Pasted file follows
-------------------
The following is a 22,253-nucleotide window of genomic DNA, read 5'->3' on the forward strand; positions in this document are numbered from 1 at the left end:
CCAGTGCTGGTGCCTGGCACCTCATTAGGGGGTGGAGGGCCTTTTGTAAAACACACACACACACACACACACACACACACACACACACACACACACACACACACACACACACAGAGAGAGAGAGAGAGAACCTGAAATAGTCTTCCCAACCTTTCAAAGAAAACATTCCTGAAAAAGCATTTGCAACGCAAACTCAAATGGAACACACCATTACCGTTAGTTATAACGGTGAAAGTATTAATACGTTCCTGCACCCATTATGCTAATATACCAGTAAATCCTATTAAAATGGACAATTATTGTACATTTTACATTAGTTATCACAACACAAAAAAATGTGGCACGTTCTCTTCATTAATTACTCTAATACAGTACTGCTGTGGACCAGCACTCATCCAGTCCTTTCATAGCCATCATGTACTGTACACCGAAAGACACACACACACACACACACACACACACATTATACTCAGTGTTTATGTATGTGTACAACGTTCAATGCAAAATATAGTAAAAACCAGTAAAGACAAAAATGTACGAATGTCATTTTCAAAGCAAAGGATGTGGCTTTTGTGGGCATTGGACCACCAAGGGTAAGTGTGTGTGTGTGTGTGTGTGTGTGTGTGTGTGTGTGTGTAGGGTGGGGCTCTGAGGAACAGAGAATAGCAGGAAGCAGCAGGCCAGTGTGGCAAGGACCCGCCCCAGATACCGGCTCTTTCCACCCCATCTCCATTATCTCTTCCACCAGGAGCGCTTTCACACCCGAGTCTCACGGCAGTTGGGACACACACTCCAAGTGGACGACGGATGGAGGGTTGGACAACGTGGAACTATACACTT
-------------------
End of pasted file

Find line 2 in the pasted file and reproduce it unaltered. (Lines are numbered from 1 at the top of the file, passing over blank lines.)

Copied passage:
CCAGTGCTGGTGCCTGGCACCTCATTAGGGGGTGGAGGGCCTTTTGTAAAACACACACACACACACACACACACACACACACACACACACACACACACACACACACACACACAGAGAGAGAGAGAGAGAACCTGAAATAGTCTTCCCAACCTTTCAAAGAAAACATTCCTGAAAAAGCATTTGCAACGCAAACTCAAATGGAACACACCATTACCGTTAGTTATAACGGTGAAAGTATTAATACGTTCCTGCACCCATTATGCTAATATACCAGTAAATCCTATTAAAATGGACAATTATTGTACATTTTACATTAGTTATCACAACACAAAAAAATGTGGCACGTTCTCTTCATTAATTACTCTAATACAGTACTGCTGTGGACCAGCACTCATCCAGTCCTTTCATAGCCATCATGTACTGTACACCGAAAGACACACACACACACACACACACACACACATTATACTCAGTGTTTATGTATGTGTACAACGTTCAATGCAAAATATAGTAAAAACCAGTAAAGACAAAAATGTACGAATGTCATTTTCAAAGCAAAGGATGTGGCTTTTGTGGGCATTGGACCACCAAGGGTAAGTGTGTGTGTGTGTGTGTGTGTGTGTGTGTGTGTGTGTGTAGGGTGGGGCTCTGAGGAACAGAGAATAGCAGGAAGCAGCAGGCCAGTGTGGCAAGGACCCGCCCCAGATACCGGCTCTTTCCACCCCATCTCCATTATCTCTTCCACCAGGAGCGCTTTCACACCCGAGTCTCACGGCAGTTGGGACACACACTCCAAGTGGACGACGGATGGAGGGTTGGACAACGTGGAACTATACACTT